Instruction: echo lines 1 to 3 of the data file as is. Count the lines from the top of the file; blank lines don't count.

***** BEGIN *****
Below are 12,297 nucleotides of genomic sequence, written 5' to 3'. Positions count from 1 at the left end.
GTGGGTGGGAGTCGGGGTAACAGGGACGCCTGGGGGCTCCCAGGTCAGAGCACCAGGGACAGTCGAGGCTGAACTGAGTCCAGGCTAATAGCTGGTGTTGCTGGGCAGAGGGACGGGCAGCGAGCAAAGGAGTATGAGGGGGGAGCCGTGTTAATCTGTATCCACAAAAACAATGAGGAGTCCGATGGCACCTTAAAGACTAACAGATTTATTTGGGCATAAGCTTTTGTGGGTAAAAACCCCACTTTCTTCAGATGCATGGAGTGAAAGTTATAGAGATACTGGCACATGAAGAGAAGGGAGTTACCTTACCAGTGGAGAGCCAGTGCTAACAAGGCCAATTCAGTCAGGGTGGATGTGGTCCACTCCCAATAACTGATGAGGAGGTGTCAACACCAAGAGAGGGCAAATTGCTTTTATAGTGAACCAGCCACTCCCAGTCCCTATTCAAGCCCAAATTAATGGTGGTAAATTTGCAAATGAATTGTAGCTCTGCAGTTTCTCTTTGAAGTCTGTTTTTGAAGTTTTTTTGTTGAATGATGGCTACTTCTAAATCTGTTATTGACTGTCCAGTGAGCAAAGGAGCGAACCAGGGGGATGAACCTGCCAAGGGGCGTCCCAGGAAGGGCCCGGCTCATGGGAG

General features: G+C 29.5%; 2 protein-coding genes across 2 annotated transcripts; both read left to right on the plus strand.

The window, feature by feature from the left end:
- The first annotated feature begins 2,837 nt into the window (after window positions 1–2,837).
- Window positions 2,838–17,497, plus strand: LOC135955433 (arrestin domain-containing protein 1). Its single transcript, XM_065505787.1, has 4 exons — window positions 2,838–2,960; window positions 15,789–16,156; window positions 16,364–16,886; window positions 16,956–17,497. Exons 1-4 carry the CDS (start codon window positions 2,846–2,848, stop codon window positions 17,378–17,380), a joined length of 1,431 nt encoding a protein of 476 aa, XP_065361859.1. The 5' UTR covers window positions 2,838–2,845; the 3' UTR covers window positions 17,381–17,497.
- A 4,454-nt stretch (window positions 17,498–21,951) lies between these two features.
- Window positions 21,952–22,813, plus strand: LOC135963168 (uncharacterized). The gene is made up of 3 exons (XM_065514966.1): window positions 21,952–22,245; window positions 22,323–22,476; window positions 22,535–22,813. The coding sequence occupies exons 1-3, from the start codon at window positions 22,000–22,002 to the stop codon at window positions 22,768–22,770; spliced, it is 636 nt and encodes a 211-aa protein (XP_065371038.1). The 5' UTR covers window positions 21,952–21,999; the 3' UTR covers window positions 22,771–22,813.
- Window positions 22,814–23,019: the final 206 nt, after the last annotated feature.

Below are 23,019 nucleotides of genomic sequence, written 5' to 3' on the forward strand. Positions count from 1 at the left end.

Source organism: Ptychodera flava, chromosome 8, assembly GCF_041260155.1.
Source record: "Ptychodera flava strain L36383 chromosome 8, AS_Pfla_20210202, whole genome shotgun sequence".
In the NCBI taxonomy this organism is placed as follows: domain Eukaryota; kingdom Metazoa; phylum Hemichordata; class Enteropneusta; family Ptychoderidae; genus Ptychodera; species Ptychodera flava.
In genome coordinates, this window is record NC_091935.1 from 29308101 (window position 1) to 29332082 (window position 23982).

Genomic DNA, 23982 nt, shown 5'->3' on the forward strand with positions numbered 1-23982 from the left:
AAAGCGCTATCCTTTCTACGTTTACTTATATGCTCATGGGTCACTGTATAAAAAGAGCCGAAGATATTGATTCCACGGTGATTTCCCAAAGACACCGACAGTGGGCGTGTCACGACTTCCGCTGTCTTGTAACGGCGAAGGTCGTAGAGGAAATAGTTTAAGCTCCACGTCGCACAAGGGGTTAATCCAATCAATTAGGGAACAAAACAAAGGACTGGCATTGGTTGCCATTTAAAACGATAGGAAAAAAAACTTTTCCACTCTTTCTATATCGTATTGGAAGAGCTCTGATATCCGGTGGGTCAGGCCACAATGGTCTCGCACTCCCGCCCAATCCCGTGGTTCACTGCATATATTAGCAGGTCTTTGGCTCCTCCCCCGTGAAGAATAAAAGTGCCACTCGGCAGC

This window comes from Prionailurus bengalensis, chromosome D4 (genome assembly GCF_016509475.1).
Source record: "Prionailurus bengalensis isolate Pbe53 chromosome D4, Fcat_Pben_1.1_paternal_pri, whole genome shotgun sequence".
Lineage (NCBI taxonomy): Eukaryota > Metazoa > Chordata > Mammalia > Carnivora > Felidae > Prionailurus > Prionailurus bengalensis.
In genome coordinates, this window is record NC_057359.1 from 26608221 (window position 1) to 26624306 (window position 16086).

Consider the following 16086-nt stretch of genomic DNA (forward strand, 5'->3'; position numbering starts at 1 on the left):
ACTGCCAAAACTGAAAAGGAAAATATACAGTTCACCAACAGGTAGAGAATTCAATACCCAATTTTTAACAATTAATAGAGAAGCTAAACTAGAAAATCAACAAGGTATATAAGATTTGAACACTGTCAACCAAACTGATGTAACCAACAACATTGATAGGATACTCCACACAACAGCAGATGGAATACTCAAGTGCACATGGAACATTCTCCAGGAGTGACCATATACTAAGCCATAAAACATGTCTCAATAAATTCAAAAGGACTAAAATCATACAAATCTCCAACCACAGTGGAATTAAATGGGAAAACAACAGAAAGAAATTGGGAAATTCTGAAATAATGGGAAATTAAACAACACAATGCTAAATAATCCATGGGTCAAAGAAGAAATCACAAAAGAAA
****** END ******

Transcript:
Below are 12,297 nucleotides of genomic sequence, written 5' to 3'. Positions count from 1 at the left end.
GTGGGTGGGAGTCGGGGTAACAGGGACGCCTGGGGGCTCCCAGGTCAGAGCACCAGGGACAGTCGAGGCTGAACTGAGTCCAGGCTAATAGCTGGTGTTGCTGGGCAGAGGGACGGGCAGCGAGCAAAGGAGTATGAGGGGGGAGCCGTGTTAATCTGTATCCACAAAAACAATGAGGAGTCCGATGGCACCTTAAAGACTAACAGATTTATTTGGGCATAAGCTTTTGTGGGTAAAAACCCCACTTTCTTCAGATGCATGGAGTGAAAGTTATAGAGATACTGGCACATGAAGAGAAGGGAGTTACCTTACCAGTGGAGAGCCAGTGCTAACAAGGCCAATTCAGTCAGGGTGGATGTGGTCCACTCCCAATAACTGATGAGGAGGTGTCAACACCAAGAGAGGGCAAATTGCTTTTATAGTGAACCAGCCACTCCCAGTCCCTATTCAAGCCCAAATTAATGGTGGTAAATTTGCAAATGAATTGTAGCTCTGCAGTTTCTCTTTGAAGTCTGTTTTTGAAGTTTTTTTGTTGAATGATGGCTACTTCTAAATCTGTTATTGACTGTCCAGTGAGCAAAGGAGCGAACCAGGGGGATGAACCTGCCAAGGGGCGTCCCAGGAAGGGCCCGGCTCATGGGAG

General features: G+C 29.5%; 2 protein-coding genes across 2 annotated transcripts; both read left to right on the plus strand.